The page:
Elias Pimienta wants some answers.
He said he wants to know why his brother, Leoncio Pimienta, 50, was brutally gunned down in St. Helena a year ago today and how the accused killer, Nicolas Villalobos-Olivera, 31, of St. Helena, managed to escape a massive manhunt that involved nearly every police agency in the county.
"There has been no justice," he said recently.
At the same time, he said, "I have faith that the (St. Helena) police department is doing all that they can and find my brother's killer."
Leoncio Pimienta was shot seven times on July 22, 2004. The shooting took place on the corner of Pope and Edwards streets, not far from Main Street in busy downtown St. Helena.
Robert Wedell, St. Helena police chief, said Villalobos-Olivera fled on foot and made his getaway in a 1979 Oldsmobile Cutlass. A manhunt consisting of Napa, Calistoga, St. Helena and California Highway Patrol officers, along with Napa County sheriff's deputies, was unsuccessful in finding the killer.
Two days later, on July 24, police obtained and executed a search warrant at Villalobos-Olivera's home on the 1000 block of Allison Street in St. Helena. Wedell said officers found evidence that pointed to Villalobos-Olivera's guilt.
After officially naming the suspect on August 9, police charged Villalobos-Olivera with the crime and sent out a nation-wide alert.
Elias Pimienta said the St. Helena Police Department had a good window of opportunity to capture his brother's killer, but let it close. He said that witnesses told him that the first officer to respond to the scene, about two minutes after the shooting, was told who the killer was and the direction he had gone.
"He chose instead to stay with my brother, to try and save his life," Pimienta said. "Why did he stay with my brother if he was already dead? It didn't do any good. He should have just run after him. I think the cop was scared to follow him."
Wedell said his department has heard that claim and that it does not have merit.
"The window of opportunity theory, I don't think accurately describes a real-world police officer. The officers that responded, I believe responded appropriately. (Villalobos-Olivera) knew where he was going he had a good lead and was able to get across the street to his car. That's our theory."
Neither Pimienta nor Wedell are sure why Villalobos-Olivera killed Leo Pimienta, a native of El Grullo, Jalisco, Mexico, who was known as a friendly face in the community and helped his countrymen get work and meals. They agree, however, that it has something to do with the relationship between Pimienta and Villalobos-Olivera's mother, Natividad.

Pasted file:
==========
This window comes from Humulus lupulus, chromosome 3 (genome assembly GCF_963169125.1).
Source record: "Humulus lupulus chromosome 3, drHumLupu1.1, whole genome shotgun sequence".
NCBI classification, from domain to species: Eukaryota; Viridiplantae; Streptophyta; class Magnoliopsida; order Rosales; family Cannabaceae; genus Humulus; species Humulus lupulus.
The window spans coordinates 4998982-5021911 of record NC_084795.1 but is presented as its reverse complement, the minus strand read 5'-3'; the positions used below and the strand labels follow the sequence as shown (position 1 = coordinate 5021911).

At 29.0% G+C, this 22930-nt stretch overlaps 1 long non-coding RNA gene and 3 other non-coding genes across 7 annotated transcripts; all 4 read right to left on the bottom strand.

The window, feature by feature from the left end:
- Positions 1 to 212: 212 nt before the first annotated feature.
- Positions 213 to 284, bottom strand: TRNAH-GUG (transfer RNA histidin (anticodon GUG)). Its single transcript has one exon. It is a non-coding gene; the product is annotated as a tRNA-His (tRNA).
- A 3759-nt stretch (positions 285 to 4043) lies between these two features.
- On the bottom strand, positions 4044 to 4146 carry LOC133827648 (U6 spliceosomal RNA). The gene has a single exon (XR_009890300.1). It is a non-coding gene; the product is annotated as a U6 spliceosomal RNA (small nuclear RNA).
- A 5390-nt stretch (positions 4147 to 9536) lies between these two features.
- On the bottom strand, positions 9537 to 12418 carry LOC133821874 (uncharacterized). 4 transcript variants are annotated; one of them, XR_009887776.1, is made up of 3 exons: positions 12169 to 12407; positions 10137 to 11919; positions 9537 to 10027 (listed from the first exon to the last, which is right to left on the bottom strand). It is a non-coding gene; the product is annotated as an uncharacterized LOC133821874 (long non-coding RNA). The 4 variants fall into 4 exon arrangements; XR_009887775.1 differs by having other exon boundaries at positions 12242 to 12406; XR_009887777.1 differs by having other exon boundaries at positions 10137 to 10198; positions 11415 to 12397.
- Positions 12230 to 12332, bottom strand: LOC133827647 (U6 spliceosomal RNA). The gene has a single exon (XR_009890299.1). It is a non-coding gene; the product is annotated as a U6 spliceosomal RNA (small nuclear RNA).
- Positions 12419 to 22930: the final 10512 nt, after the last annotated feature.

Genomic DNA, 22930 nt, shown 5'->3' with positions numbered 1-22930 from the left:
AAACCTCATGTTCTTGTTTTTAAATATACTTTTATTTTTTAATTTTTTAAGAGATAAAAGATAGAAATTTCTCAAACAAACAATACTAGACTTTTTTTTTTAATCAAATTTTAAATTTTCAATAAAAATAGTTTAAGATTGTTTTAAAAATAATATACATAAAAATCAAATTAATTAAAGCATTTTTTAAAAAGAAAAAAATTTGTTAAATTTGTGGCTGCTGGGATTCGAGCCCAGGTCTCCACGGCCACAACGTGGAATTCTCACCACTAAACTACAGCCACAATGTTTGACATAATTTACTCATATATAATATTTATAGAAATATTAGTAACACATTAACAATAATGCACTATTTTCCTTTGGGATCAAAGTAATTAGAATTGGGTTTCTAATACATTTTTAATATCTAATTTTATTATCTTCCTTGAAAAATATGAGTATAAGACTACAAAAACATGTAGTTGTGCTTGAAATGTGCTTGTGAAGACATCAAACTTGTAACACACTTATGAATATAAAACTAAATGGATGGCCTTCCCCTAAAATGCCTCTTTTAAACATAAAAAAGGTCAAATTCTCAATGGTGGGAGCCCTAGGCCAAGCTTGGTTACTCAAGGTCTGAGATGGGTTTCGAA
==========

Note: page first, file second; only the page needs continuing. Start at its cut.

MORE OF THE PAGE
"He never wanted a serious relationship with her," Elias Pimienta said. "They knew each other for years, but were dating only for a few months. He broke it off with her and everyone went their separate ways."
Elias Pimienta said that after the relationship ended, his brother began dating a younger woman. His new girlfriend started crowing around town that Leoncio preferred her over Villalobos-Olivera's mother because she was younger, he said.
"That infuriated Nico," he said, referring to Villalobos-Olivera. "But it wasn't my brother saying these things, it was his girlfriend. If Nico was that angry with my brother, why didn't he just fight him with his hands? He could have just as easily gotten his frustration out on him."
Wedell said there is nothing he would like more than to ask Villalobos-Olivera why he killed Pimienta, but fears that he may not get the chance.
"It's speculated that he has left the country," he said. "It's not a closed case. I don't even want to consider this case as an unsolved case."
Wedell said there are protocols for dealing with foreign countries and that the St. Helena Police Department wouldn't be the ones to go after Villalobos-Olivera outside of its jurisdiction. He said local police are counting on agencies outside of their jurisdiction to help capture Villalobos-Olivera.
The case has been referred to the Napa County District Attorney's Office, he said. Mark Boessenecker, chief deputy district attorney, would not comment on what they were specifically doing to bring Villalobos-Olivera to justice.
Wedell urges anyone who knows the whereabouts of Villalobos-Olivera to share information and try to convince the suspect to turn himself in. Anyone with information about this crime is asked to contact investigator Jane Hinshaw at 967-2850.